Kruger: We actually do, and that’s what’s spurring what I call a complementary piece that we’ve tentatively titled A Race in Time. It’s the untold story of Willis Ward. It was going to be the untold story of Ward and Owens, but there’s a lot more with the Ward story. As far as their head-to-head races, they were a big deal. On March 2, 1935 Ward and Owens raced against each other, Ward wins twice, Owens wins once, and Ward set the world record in the 60 yard dash at 6.2 seconds. On March 9th, one week later at the Big Ten Championship, they raced again and Owens won both times, and Owens reset the World record at 6.1 seconds. They met again on March 24 at the Butler relays in Indianapolis and they raced again in the 60 yard dash and Owens won it. That all went down 77 years ago this March.

MVictors: So speaking of memorializing former athletes, I understand you recently addressed the U-M Board of Regents to discuss honoring Ward in some way?

Kruger: Yes, we passed out a copy of the film to the Regents and we told them we’re not sure what we can do or what the process is, but we really do need to have a permanent marker, something on campus that recognizes what this man did. We got applause and everything else. Afterwards, we had a far more off-the-cuff discussion, and I told them that we’ve been screening it around the country and that it’s been really well received and we need to do something for Willis Ward. I also told them that I think a copy of this film should be given to every incoming student. We got a really good reaction from a couple of the regents afterwards and in fact Regent White, who was not there, chimed in over the teleconference and told the rest of the group that she’d seen the film and thought it was wonderful, and that something should be done for Ward. At that point a motion was made to do something for Ward and it was seconded. We’re just not sure what it is at this point.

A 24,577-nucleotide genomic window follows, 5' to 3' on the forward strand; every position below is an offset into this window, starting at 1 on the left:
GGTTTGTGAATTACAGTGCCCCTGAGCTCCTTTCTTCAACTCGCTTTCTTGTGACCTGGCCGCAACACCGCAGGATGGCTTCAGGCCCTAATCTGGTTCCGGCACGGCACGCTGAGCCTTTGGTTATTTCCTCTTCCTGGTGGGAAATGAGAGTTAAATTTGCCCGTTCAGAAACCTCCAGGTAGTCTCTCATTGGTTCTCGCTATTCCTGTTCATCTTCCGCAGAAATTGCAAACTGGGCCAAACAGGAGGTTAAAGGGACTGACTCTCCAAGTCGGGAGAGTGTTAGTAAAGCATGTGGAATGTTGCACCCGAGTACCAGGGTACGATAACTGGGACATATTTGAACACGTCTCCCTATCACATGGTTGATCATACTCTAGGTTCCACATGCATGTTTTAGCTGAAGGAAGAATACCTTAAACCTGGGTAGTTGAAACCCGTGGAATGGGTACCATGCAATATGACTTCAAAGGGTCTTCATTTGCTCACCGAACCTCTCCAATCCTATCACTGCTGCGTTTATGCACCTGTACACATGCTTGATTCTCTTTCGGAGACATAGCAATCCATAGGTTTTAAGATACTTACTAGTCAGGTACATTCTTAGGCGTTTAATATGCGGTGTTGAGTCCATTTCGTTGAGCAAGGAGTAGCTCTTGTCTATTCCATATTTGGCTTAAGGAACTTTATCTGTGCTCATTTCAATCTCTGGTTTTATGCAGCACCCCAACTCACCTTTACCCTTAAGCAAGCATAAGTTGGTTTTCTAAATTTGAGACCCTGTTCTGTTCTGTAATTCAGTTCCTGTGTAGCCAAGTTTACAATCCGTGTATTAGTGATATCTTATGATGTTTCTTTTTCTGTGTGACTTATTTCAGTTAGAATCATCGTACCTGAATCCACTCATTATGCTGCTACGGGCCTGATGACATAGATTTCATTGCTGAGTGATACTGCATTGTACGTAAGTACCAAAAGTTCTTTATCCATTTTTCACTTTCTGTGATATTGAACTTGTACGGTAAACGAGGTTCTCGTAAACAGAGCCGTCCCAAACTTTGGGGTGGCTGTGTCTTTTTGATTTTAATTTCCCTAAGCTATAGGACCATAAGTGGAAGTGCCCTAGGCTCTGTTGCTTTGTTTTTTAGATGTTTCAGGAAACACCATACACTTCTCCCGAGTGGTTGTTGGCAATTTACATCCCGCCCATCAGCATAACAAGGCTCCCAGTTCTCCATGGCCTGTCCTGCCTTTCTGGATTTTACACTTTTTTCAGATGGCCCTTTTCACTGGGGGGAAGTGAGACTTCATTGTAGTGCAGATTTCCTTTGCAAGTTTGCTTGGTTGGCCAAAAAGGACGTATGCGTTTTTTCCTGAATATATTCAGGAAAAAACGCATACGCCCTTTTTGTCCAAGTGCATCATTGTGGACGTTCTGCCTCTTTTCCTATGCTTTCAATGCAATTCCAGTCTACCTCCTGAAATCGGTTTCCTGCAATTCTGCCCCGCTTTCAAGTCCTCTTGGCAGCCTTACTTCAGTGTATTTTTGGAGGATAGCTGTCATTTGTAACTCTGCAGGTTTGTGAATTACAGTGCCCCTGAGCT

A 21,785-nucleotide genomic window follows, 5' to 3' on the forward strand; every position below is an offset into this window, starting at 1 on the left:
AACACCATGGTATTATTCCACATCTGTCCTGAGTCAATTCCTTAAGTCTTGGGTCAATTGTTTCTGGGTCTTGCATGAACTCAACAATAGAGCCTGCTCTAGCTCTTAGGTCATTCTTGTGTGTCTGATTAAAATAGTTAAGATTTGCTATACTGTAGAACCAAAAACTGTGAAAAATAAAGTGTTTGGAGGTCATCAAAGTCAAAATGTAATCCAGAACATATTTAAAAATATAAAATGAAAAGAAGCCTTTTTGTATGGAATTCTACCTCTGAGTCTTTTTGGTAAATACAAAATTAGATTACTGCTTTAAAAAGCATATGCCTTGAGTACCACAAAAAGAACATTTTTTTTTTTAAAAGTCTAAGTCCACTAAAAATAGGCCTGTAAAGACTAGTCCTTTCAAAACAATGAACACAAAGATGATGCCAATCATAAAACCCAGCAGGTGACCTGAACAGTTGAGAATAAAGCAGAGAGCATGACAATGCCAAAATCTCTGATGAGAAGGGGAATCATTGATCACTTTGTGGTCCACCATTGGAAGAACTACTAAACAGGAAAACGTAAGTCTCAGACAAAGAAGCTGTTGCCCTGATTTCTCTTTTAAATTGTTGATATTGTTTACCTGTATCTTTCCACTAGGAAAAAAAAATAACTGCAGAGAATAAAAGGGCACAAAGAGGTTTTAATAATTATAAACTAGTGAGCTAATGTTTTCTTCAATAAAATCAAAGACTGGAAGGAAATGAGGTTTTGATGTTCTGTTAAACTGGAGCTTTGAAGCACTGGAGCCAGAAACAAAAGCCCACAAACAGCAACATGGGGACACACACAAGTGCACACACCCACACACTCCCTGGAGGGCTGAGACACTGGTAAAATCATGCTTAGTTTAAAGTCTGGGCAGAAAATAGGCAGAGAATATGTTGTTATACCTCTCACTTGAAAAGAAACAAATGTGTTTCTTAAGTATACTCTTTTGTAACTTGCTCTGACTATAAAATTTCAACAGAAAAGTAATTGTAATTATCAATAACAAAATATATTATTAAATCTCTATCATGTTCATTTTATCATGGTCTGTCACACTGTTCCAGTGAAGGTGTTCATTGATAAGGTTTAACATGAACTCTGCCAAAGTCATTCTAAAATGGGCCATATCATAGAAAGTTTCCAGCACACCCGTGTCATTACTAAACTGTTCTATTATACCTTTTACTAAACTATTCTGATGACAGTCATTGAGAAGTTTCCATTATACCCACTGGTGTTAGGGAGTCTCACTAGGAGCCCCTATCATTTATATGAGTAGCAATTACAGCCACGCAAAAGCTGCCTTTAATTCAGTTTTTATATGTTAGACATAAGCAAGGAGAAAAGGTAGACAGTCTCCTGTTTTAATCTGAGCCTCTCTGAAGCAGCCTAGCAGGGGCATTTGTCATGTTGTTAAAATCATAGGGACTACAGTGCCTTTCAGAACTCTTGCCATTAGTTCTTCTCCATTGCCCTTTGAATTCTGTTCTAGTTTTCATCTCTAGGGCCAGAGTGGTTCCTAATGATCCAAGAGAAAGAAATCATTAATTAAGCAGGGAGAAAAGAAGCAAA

MVictors: While it’s not in any way theme of the film, you’ve got George Bush (who eulogizes Ward at the start of the film) and of course of Gerald Ford, and Ward himself who were all Republicans. In this election year, have any viewers or potential donors had an issue with the film because they feel there’s a political bent to the story?

Kruger: Not quite like that. I did get one potential donor who said that if that if I would remove the references of George Bush from the film that they would then consider becoming financially involved. That’s the first time I ever thought of this film being political. Gerald Ford is kind of frowned upon by conservatives. He was the first Republican to sign onto the Voting Rights Act, the Civil Rights Act and all that can be traced back to his relationship with Ward. But I can’t take George Bush out of the film. It was not only how I found out about the story, it was how the rest of the country really learned of the story as well–when the sitting president eulogizes a fallen president.

MVictors: How critical were the archives at the Bentley Library in creating this piece?

Kruger: Absolutely invaluable. When doing a documentary, using images like letters and photos from companies like Corbis and Getty can make story a like this cost prohibitive. I mean to the point where it could be another 77 years before it could be told, because documentaries don’t make a lot of money. This story doesn’t get told unless somebody like the Bentley Library rubber stamps the approval on all of the rights management of all those photos. Ironically a lot of that material comes from the Fielding H. Yost collection that was donated to the Bentley in 1970.

MVictors: Yost is effectively the villain in the story, with albeit a bit of redemption at the end–do you think the film will change how Michigan fans feel about Yost?

Kruger: I don’t know. But this is the way I look at it. I’m not at all prepared to demonize the man that revolutionized college football and the man who left the legacy that did. All of us have faults. Yost clearly had his faults too. Unfortunately his are being dug up by a couple guys long after he’s dead to tell this story about Willis Ward. I’m not apologetic about that at all, but I’m also not in any mood to say that this guy needs to be tucked away and never talked about again, and knock the stone off of Yost Field House and call it Ward Field House, which I heard someone say that other day. That’s insane. It’s Fielding H. Yost, the man is iconic. I’d say look at the whole legacy, don’t just look at 1934.